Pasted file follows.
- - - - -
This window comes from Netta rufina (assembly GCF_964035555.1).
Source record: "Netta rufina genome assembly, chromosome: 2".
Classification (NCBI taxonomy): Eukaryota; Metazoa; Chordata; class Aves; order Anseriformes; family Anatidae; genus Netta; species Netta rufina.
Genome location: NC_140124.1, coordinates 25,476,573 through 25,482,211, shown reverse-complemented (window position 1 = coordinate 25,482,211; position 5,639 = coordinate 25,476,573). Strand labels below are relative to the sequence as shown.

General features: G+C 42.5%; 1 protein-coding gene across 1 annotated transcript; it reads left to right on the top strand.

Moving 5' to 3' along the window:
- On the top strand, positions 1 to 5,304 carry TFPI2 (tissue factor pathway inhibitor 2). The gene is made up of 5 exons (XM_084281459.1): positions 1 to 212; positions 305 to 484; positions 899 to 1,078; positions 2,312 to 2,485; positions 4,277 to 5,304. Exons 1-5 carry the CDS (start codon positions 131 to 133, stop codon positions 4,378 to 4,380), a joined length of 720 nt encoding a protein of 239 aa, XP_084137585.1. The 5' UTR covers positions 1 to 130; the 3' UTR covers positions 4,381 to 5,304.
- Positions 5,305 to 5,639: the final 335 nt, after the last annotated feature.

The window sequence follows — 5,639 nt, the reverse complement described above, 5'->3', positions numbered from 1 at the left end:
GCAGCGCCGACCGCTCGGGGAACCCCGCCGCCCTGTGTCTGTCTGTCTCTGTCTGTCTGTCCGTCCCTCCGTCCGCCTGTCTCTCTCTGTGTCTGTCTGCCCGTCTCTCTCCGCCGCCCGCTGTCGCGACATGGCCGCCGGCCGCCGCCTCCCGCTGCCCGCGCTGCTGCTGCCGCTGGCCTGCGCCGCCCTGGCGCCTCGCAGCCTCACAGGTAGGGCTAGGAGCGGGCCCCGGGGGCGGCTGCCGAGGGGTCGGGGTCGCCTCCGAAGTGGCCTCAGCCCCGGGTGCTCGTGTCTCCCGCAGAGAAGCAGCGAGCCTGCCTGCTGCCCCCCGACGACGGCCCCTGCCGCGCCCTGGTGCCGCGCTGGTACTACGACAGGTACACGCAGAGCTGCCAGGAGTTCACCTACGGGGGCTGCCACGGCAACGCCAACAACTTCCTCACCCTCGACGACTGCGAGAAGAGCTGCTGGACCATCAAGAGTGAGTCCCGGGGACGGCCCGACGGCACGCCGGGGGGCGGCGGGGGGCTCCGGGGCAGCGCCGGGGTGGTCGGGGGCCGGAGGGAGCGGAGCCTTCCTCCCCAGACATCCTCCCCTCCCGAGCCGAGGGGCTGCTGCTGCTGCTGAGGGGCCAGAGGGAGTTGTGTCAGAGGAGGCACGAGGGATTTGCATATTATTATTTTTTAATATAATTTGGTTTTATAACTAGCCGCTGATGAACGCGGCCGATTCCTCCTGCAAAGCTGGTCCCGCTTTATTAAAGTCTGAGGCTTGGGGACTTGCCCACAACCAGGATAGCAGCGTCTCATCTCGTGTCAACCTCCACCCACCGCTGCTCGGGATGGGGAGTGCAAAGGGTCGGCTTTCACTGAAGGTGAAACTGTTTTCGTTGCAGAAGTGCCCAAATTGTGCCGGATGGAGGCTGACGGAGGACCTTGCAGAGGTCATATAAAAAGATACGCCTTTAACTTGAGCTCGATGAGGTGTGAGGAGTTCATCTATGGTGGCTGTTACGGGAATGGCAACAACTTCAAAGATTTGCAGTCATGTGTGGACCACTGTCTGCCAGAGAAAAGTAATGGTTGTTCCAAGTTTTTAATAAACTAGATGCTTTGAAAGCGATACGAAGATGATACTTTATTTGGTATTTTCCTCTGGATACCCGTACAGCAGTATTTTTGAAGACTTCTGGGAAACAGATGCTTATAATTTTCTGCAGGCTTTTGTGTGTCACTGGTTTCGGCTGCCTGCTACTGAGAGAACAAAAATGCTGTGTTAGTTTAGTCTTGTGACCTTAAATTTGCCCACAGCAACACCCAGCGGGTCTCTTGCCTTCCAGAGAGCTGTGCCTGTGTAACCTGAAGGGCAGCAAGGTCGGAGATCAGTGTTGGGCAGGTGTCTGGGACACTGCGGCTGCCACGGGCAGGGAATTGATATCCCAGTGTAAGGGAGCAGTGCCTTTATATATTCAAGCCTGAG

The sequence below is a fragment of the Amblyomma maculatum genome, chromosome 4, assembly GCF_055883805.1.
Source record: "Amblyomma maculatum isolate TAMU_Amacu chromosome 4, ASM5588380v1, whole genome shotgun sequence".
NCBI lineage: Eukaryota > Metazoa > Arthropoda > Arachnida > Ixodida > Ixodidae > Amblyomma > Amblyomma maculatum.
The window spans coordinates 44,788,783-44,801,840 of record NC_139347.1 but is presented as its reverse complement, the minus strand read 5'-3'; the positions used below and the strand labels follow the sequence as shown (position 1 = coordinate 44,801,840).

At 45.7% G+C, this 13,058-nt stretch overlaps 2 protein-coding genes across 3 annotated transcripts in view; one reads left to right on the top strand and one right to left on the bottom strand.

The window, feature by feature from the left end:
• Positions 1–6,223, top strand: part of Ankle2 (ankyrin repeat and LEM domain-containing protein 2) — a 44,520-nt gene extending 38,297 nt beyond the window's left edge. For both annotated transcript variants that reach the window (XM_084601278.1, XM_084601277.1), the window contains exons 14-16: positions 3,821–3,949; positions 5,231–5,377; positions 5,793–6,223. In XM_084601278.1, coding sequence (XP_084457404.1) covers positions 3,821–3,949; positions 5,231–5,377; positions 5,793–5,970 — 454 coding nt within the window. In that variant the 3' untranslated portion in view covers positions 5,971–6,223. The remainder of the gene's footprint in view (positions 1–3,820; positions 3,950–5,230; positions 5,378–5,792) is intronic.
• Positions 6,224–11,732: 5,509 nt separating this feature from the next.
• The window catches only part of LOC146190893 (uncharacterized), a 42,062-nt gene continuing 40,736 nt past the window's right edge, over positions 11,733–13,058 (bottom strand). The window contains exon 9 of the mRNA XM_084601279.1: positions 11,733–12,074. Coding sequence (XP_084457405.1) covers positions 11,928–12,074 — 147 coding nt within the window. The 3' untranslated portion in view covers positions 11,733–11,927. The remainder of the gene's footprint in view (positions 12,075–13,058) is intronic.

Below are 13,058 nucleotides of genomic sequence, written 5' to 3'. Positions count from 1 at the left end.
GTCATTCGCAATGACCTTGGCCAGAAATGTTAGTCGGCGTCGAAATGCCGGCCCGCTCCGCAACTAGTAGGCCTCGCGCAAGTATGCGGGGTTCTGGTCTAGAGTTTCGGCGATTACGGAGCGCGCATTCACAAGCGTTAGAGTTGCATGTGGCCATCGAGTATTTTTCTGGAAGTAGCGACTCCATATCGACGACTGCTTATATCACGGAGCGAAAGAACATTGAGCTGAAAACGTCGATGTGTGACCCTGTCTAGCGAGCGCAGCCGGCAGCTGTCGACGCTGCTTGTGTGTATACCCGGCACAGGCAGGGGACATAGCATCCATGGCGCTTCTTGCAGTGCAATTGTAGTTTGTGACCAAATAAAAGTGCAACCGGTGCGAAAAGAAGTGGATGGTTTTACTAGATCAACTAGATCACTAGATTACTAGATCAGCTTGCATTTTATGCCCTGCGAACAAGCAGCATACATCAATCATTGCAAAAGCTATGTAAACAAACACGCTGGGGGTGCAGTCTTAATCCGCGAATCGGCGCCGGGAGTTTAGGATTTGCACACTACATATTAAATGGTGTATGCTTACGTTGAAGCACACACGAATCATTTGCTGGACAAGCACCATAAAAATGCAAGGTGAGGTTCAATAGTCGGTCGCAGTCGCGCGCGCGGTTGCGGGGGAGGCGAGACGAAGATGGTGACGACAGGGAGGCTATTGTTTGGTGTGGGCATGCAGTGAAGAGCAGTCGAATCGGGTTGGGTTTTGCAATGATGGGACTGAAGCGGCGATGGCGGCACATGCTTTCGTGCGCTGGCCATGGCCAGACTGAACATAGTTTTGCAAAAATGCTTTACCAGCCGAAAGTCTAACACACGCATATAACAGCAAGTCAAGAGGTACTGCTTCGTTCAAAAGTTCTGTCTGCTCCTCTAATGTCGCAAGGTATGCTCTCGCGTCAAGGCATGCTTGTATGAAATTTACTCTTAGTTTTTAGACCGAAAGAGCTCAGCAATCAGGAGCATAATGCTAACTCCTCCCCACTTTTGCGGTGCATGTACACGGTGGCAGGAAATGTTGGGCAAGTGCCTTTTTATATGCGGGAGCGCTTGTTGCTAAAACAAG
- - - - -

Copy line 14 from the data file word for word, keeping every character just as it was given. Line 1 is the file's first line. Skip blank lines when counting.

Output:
The window spans coordinates 44,788,783-44,801,840 of record NC_139347.1 but is presented as its reverse complement, the minus strand read 5'-3'; the positions used below and the strand labels follow the sequence as shown (position 1 = coordinate 44,801,840).